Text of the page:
A new report that the Trump administration hopes to legally define a person’s sex at birth — an unchangeable condition determined by genitalia — has prompted an outcry among the transgender community.

But beyond the political implications — and fears that any such change could ultimately mean the end of civil rights protections for transgender people — the proposal raises fundamental questions about something else: biology.

The proposal is “highly inaccurate and just an insult to science. Basic science,” said Rachel Levin, a Pomona College neuroscientist who studies the development of sex.


According to a memo obtained by the New York Times, the Department of Health and Human Services is spearheading the effort to come up with a legal definition of sex “on a biological basis that is clear, grounded in science, objective and administrable.” On Monday, a top official at HHS called the report “misleading” but declined to comment on the “alleged, leaked documents.”

Defining a person’s sex at birth — and making that status immutable — would be at odds with biologists’ research findings.

To start with, about 1 in 1,500 to 1 in 2,000 newborns have atypical genitals, according to the Intersex Society of North America. “But a lot more people than that are born with subtler forms of sex anatomy variations,” the group says, “some of which won’t show up until later in life.”

More broadly, researchers who study sex, gender identity, and gender expression say, it doesn’t make sense from a scientific perspective to narrowly define sex as a fixed condition based on a person’s genitalia or genetic makeup.

Human embryos start out with a set of gonads that have the potential to become testes or ovaries. At about eight weeks gestation, a single gene on the Y chromosome, called SRY, activates and sends a message to the gonads to become testes. In the absence of that functional SRY gene, an embryo develops ovaries, which don’t crank out hormones until puberty.

But the presence — or absence — of those hormones and their effect on the budding brain and genitals mean that they can develop independently of one another.

There are a number of steps that can lead to genitalia and bodies that don’t fall into either of two sharply delineated categories, said Levin. The Y chromosome might lack a functional SRY gene, for example. In that case the individual is genetically male but physiologically female.

“There will never be a single answer or a simple answer to gender identity,” Levin added.

Some babies born with male genitalia have an extra X chromosome, a condition that is known as Klinefelter syndrome. And in androgen insensitivity syndrome, a person has XY chromosomes but does not develop androgen receptors that bind to androgens. A baby with AIS might be born with a short vagina without a cervix, but undescended or partially descended testes.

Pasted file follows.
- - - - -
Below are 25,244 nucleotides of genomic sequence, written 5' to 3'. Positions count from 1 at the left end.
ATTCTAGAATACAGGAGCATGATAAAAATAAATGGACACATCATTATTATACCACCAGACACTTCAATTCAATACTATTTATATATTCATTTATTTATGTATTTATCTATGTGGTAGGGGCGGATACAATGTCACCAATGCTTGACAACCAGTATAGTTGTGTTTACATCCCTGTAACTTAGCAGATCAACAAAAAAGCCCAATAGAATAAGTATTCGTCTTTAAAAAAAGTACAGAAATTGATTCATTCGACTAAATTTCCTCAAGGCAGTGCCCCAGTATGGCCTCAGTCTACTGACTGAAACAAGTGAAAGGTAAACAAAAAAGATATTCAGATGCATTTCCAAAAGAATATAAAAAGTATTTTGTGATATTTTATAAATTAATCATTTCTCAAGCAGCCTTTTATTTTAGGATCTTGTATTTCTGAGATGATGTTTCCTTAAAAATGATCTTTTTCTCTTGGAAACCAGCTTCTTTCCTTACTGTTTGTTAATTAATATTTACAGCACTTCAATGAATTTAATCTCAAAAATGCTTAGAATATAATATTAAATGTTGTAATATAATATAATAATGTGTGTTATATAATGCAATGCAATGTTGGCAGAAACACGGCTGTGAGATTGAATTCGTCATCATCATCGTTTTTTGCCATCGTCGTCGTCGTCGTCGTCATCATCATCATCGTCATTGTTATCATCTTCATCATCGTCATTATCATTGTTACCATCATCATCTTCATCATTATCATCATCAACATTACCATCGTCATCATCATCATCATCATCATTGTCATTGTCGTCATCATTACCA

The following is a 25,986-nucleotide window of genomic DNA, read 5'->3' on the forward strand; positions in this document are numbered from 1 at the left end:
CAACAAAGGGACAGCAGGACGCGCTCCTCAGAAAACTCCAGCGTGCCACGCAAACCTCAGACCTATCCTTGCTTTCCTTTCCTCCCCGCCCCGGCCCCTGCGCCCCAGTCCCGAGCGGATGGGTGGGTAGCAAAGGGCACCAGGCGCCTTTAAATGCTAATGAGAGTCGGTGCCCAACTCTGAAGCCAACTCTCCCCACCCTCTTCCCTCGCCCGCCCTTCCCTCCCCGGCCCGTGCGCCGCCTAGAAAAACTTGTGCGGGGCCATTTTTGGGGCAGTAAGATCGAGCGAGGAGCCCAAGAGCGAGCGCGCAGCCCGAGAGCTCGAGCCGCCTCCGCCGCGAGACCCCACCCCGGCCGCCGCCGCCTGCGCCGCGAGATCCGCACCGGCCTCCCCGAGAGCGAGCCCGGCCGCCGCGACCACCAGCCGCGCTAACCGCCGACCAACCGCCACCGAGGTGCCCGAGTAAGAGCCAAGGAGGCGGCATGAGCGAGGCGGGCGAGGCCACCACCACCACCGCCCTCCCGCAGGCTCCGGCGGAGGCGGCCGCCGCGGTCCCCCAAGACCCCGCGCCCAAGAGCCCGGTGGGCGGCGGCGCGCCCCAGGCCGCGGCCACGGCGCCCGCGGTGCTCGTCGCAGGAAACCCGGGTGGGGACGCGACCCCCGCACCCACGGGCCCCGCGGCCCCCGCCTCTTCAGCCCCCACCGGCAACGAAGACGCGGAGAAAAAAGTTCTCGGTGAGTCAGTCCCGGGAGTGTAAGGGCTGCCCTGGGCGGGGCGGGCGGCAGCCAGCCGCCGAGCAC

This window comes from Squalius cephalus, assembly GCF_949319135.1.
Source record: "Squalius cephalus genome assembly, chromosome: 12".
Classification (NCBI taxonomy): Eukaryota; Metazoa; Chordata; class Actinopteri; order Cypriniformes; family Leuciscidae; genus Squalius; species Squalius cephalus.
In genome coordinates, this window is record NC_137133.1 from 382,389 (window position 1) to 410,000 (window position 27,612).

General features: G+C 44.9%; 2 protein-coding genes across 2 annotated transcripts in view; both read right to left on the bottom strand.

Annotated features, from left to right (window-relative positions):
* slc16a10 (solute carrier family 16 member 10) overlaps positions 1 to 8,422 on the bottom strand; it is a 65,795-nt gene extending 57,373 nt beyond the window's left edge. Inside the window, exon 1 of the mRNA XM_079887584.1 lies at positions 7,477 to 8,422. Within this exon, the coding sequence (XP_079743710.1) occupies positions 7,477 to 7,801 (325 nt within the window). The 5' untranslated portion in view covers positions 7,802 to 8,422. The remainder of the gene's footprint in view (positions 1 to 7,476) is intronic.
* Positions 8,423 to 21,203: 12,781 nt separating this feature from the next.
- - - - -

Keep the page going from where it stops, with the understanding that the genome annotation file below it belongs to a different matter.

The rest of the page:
“If we’re going to start just using genetics and sex chromosomes, we’re already going to be missing [those people],” said Melissa Wilson Sayres, who studies sex-based biology and the evolution of sex chromosomes at Arizona State University. “They’re not going to have a place to go.”

Such concerns prompted at least one science-based organization to issue a statement on Monday describing the proposal as discrimination masquerading as science.

“This proposed change pushes pseudoscience,” the Union of Concerned Scientists, a Cambridge, Mass.-based nonprofit, said. “It’s baseless and wrong for HHS to distort science to try to rationalize this change. It’s a charade, not a real argument. “

The failure to recognize someone’s gender would likely have consequences for health care and research.

Dr. Sari Reisner, an epidemiologist and professor at Harvard Medical School and the Harvard T.H. Chan School of Public Health, expressed concern that discounting a person’s gender identity or gender expression could exacerbate existing health disparities among transgender and non-binary people.

“By not accounting for someone’s gender, outside of biological binary, you’re missing a whole component of their health,” he said.

“If you just go by sex, you’re not going to accurately capture health disparities,” he added. “That has implications for interventions and for health care delivery.”

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